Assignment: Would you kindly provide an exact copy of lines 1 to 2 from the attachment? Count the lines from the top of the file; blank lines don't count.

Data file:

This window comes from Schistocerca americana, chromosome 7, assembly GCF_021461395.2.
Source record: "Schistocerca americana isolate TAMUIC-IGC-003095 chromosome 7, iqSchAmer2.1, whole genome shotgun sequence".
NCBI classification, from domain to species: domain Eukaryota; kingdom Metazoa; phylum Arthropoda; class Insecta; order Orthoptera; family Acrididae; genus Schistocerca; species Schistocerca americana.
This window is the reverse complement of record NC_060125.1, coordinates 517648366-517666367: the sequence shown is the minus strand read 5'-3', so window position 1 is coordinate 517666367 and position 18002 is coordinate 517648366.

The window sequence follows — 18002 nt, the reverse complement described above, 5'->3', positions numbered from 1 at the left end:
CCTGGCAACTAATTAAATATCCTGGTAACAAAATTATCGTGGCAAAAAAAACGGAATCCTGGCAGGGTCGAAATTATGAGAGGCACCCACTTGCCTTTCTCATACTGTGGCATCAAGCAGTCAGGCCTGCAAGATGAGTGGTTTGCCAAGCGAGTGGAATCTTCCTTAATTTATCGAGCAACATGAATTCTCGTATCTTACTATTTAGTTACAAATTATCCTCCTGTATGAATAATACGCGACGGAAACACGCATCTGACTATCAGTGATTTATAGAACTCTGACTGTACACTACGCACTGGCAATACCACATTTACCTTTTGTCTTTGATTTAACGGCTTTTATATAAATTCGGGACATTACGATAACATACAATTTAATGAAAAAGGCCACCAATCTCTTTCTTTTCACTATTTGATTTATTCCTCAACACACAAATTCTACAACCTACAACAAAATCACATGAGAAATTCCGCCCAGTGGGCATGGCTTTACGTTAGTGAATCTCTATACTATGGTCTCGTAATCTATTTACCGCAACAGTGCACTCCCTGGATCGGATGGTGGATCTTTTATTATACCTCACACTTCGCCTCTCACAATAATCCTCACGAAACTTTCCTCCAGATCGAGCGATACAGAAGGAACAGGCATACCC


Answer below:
This window comes from Schistocerca americana, chromosome 7, assembly GCF_021461395.2.
Source record: "Schistocerca americana isolate TAMUIC-IGC-003095 chromosome 7, iqSchAmer2.1, whole genome shotgun sequence".